Daily Archives: August 23, 2008

“Japan O Files” Video Commentary

Video commentary for the “Japan O Files”


Kenneth Burchfiel

To see how I produced these videos out of raw footage, try visiting the guide I made: https://schreibendepot.wordpress.com/2008/08/17/craft-a-movie-out-of-memories/ .

When it comes to the land of the rising sun, some things can only be explained in the form of a picture or video sample. And yet, there are overarching themes to the country that need text, not just visual media, to explain. The following is meant to be an accompaniment for my 35-minute “Japan O Files” video, covering and explaining the things that mere video footage cannot.

Quick chapter reference guide (The links next to each chapter go to the separate Youtube videos of each; the times to the right of each title correspond to the point at which that chapter begins in the full video at the bottom of the page)

Chapter One: “Cutesy Japan” (Starts at 0 minutes and 29 seconds in the full video) http://www.youtube.com/watch?v=H3N89ApQ8Cs

Chapter Two: “Scenery and Nature” (Begins at 6 minutes and 29 seconds) http://www.youtube.com/watch?v=ds9_ERrQPzM

Chapter Three: “Japanese English” (Begins at 10:14) http://www.youtube.com/watch?v=qkSmiRDsHmw

Chapter Five: “Buildings and Vistas” (Begins at 16:01) http://www.youtube.com/watch?v=e5Tkol7Bg6M

Chapter 6: “Other” (Begins at 22:14) http://www.youtube.com/watch?v=nCveB4eg3o0

Chapter 7: “Transit” (Begins at 24:31) http://www.youtube.com/watch?v=Gf8_XEkXkI0

Chapter 8: “Shops” (Begins at 28:07) http://www.youtube.com/watch?v=dvFBYPnirLQ

Chapter 9: “Crowds and People” (Begins at 31:56) http://www.youtube.com/watch?v=lk1WpSbnLyU

Chapter One: “Cutesy Japan” (Starts at 0 minutes and 29 seconds in the video)

If I were asked to describe the country in one sentence, I would say that Japan is the cutest industrial power in the world. This land might have a bigger economy than both Germany and China, but step into Tokyo or Kyoto and the first thing you notice are the cartoons. I’m not just talking about children’s advertisements or video game pictures, but little animals on customs forms, happy dogs on the back of buses and smiley pins on policemen’s lapels. Subway stations in the nation’s capital are flooded with the Suica Penguin and the Pasmo Robot, both of whom seem to be mascots for credit card companies. Hello Kitty, once just an innocent cartoon figure, now adorns intercontinental jets.

In a post 9/11 era where everyone seems to be turning more serious by the day, Japan is refreshing in the sense that they don’t seem to be aware of these sober times. Commercials for cars look more like children’s programming than adult marketing. (As for the children’s programming? Watch the video and see.) How wonderful it is to step into a land where even the crossing lights seem to be in a good mood, playing out little tunes as you walk by!

And yet, one wonders if this visual cheer is only on the surface. Japan as a populace is known for self-dissatisfaction and underlying depression. The country’s suicide rate ranks 10th out of 100, approximately twice that of Germany and the United States. Certainly, if this populace does have a downward outlook on life, it doesn’t show on the outside.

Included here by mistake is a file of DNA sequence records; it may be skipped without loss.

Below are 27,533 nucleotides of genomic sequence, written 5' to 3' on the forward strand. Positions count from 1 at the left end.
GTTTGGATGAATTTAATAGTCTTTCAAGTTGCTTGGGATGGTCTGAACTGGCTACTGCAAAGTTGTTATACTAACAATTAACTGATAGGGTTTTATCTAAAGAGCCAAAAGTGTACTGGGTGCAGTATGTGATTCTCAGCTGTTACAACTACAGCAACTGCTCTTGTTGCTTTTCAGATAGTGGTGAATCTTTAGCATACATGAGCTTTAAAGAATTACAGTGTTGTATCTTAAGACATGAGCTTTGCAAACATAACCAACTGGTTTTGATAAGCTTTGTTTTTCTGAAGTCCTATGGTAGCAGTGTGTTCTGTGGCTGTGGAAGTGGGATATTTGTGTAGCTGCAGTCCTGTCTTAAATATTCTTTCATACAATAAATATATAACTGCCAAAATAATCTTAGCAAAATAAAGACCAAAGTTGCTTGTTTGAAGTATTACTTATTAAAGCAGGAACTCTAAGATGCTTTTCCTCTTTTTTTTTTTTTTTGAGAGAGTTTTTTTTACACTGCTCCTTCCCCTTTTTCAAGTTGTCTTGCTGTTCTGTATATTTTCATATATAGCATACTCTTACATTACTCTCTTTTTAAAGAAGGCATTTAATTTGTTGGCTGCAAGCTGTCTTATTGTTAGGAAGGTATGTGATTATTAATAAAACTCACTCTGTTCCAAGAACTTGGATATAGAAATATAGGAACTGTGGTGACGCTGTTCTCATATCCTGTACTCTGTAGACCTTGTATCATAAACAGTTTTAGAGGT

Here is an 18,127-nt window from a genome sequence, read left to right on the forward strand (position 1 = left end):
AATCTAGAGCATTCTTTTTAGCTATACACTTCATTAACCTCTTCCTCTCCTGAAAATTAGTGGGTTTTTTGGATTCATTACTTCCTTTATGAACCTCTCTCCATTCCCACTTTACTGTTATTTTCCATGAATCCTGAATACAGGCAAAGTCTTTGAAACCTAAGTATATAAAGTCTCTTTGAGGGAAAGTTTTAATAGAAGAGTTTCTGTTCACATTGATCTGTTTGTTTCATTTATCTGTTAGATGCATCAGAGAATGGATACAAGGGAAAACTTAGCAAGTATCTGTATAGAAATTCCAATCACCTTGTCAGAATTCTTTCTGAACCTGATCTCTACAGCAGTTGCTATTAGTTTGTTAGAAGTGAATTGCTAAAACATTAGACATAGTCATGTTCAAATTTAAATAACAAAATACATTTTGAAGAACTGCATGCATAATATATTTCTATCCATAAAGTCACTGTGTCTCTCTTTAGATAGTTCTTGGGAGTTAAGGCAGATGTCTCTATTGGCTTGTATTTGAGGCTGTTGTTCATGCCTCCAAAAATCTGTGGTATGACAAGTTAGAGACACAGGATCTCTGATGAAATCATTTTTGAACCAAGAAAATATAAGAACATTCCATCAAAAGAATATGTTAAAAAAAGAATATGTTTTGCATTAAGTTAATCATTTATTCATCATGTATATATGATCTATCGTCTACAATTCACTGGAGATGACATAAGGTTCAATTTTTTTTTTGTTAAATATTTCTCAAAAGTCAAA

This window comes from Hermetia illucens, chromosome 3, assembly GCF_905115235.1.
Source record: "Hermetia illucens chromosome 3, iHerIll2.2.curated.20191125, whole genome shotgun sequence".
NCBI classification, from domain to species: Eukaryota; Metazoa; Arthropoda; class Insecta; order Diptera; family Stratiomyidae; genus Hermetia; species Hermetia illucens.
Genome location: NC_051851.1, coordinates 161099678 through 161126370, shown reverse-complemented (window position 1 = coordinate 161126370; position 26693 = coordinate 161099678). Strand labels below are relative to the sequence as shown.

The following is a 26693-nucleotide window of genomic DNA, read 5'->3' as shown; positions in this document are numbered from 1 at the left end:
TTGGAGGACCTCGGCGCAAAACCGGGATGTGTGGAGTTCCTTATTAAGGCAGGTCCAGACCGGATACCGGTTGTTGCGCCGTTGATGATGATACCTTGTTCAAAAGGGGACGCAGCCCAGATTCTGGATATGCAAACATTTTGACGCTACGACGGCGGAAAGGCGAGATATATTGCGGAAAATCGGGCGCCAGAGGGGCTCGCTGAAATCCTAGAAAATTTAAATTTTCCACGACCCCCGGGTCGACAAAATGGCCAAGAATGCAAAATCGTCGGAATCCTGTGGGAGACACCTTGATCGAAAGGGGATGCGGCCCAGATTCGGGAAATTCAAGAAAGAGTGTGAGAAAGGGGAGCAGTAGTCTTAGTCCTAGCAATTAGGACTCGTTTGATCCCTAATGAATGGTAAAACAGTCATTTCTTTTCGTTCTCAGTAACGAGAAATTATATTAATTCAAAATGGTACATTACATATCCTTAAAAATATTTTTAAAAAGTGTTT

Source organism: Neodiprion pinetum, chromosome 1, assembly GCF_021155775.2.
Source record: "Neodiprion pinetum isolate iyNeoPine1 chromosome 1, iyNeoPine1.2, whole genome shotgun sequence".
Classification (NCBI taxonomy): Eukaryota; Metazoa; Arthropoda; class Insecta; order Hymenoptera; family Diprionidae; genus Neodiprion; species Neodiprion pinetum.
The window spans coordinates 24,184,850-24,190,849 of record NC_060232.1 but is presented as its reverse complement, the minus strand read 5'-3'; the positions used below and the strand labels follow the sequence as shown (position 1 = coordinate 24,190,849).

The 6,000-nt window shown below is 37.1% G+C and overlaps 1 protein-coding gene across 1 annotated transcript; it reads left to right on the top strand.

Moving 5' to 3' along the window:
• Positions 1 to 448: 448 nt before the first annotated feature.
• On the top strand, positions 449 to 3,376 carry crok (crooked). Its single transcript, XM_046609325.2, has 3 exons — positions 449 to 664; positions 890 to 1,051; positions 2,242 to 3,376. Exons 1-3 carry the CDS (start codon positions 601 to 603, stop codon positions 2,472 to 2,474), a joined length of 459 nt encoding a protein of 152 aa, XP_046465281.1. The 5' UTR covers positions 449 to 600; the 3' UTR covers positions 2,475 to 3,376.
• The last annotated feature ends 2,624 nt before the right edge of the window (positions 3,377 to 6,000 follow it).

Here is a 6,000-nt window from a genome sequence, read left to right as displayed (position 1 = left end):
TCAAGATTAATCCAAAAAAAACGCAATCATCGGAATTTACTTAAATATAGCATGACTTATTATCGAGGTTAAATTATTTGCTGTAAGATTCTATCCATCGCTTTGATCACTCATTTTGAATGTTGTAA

Chapter Two: “Scenery and Nature” (Begins at 6 minutes and 29 seconds)

No country is without a beautiful vista or a national landmark, however small it may be. The difference with Japan is that natural beauty seems to lie around every street corner, just beyond every railroad, just up past every summit.

The traditionalist nature-seekers are welcome to spend their time in Japan climbing up mountains and fording streams. Such effort is unnecessary, however, where even a clustered park in Tokyo can make one feel like they’re hundreds of miles from human development. The trick to Japan’s aesthetic beauty is that its development seems to coincide with its natural surroundings; instead of blotting out trees and streams, like so many American developers do, the Japanese are world-renowned for building in harmony with nature. The country’s Buddhist temples and Shinto shrines offer excellent examples of this. If you see temples in this chapter and nature scenes in the temples chapter, it’s only because the two tended to go together.

And if the Japanese can live peacefully with nature, it’s more surprising yet that nature can get along so well with the Japanese. There exists a herd of deer in Nara (Japan’s oldest capital) that walks fearlessly among human bystanders, seeking out snacks from tourists and locals alike. Rooks in Tokyo squawk just feet away from photographers. Carp and turtles swim as fast as they can to anyone walking alongside the lake, knowing (as the deer do) that tourists will be more than happy to feed them. The relationship between humans and nature, thus, is anything but one-sided.

Chapter Three: “Japanese English” (Begins at 10:14)

If fiction writing or journalism doesn’t work out, I may as well move to Tokyo and offer my skills as a “regional copy editor.” My job would be simple: businesses would show me their attempts to translate Japanese into English, and I would help them along as they went.

Of course, that might take some of the fun out of visiting Japan. Where else but the land of the rising sun can you dine at “Freshness Burger” and spray your head with “Grossy Hair?” Indeed, there are times when mistaken translations can become true poetry. My favorite English line of all could be seen on a sign in a Tokyo park: walkers were instructed to clean up after their dogs so that “troubles should not hang to the other.” A close second was a sign in a sushi bar that read, “Articles on the menu do not usually hear a take-out.” (Considering that Japanese food is sometimes served alive, this could be taken literally.)

If the state of the English language here was less than superb, I can’t help but wonder what Japanese tourists must experience going into the United States. Something tells me that the Asian tourists I see in Washington are laughing behind their back.

Chapter Five: “Buildings and Vistas” (Begins at 16:01)

Nowhere in Japan was the division between old and new embodied more than in the country’s architecture. The contrast between old feudal buildings and shiny new office skyscrapers was sharp, to say the least. It felt a little strange seeing business complexes grow behind the Imperial Palace park and observing the Kyoto skyline in the background of a Shinto shrine, as if these were sights that shouldn’t have been within a hundred miles of one another.